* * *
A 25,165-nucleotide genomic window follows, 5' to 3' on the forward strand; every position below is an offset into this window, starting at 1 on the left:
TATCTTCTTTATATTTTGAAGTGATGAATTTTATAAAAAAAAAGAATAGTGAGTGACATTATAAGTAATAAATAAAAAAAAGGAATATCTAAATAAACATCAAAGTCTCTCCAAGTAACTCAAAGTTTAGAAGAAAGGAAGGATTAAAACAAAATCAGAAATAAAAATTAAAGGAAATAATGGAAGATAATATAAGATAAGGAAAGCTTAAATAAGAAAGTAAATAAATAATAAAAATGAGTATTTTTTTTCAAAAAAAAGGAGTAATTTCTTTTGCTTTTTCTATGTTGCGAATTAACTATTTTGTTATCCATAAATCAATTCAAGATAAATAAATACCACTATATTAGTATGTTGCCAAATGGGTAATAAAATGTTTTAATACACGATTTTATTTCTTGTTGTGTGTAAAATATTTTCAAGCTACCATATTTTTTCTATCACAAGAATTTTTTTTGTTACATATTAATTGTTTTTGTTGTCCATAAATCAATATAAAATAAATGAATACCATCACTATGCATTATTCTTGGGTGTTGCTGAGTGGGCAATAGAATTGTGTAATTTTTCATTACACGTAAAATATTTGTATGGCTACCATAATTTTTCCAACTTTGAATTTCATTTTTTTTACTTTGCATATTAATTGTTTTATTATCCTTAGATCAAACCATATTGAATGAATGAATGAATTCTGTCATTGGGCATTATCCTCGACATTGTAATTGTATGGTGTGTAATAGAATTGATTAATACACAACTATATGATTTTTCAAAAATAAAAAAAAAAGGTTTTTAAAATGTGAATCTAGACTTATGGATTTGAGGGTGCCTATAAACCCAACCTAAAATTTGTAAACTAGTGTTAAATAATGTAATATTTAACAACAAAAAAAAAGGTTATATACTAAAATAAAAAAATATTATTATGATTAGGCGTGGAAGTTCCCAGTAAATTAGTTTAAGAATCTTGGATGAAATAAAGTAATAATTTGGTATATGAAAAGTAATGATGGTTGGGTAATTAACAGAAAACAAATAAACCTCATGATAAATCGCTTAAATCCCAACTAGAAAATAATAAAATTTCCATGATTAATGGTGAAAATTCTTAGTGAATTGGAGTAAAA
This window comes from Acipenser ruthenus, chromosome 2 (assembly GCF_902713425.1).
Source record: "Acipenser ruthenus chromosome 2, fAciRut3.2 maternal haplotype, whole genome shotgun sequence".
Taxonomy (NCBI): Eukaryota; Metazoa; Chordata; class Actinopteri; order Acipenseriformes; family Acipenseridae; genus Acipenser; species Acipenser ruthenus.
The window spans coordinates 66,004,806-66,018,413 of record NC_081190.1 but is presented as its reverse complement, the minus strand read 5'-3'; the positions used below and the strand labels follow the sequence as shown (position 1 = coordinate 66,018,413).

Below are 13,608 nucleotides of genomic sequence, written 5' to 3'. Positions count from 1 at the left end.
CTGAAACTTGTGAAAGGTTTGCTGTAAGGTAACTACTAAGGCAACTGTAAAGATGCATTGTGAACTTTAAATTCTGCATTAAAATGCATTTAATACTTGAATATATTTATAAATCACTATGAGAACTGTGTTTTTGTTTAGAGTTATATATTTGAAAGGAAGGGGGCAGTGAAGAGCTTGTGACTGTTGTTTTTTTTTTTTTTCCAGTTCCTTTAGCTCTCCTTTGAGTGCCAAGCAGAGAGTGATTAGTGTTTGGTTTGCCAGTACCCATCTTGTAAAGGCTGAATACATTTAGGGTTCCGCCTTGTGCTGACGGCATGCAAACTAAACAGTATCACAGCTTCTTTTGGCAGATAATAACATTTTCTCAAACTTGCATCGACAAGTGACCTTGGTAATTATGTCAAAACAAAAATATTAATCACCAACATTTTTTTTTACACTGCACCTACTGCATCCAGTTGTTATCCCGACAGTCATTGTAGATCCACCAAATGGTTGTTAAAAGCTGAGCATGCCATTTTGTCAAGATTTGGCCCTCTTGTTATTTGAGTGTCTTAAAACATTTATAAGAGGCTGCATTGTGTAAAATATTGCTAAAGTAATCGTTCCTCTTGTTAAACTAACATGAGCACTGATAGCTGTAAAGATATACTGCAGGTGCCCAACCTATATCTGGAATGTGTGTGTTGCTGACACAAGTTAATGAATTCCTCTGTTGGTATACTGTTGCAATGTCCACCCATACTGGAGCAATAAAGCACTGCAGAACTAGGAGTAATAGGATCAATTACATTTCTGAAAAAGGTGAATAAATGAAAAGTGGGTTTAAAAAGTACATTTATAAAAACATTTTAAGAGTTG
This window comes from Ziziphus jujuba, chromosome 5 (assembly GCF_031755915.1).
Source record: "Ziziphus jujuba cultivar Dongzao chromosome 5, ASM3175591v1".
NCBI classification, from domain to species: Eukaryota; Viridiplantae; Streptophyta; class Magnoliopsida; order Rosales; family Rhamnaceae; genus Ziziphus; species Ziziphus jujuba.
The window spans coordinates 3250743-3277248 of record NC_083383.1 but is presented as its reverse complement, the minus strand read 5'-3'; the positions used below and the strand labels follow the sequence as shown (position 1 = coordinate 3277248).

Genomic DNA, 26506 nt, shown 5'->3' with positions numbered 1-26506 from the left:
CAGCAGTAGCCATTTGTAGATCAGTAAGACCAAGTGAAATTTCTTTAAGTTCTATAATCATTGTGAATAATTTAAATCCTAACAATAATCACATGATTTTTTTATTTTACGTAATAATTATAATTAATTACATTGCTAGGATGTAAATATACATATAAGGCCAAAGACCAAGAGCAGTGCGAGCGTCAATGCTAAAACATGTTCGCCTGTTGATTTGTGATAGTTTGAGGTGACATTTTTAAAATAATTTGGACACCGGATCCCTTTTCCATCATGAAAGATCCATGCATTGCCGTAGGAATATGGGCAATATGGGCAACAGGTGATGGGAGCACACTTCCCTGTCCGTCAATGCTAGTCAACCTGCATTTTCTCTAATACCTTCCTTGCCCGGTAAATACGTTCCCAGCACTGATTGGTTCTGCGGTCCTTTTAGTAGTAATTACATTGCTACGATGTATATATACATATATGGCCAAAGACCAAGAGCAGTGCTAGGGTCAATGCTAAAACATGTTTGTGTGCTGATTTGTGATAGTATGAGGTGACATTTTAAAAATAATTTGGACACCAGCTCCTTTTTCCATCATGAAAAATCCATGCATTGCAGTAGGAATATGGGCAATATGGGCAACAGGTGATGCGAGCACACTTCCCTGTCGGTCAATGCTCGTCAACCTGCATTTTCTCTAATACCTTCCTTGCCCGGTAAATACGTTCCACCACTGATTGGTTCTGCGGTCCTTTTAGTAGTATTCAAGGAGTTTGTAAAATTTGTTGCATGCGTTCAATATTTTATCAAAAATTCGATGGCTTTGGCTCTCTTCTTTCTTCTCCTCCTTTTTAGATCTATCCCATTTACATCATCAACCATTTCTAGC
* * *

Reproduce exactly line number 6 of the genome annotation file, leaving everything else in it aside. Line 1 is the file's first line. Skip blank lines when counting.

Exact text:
The window spans coordinates 66,004,806-66,018,413 of record NC_081190.1 but is presented as its reverse complement, the minus strand read 5'-3'; the positions used below and the strand labels follow the sequence as shown (position 1 = coordinate 66,018,413).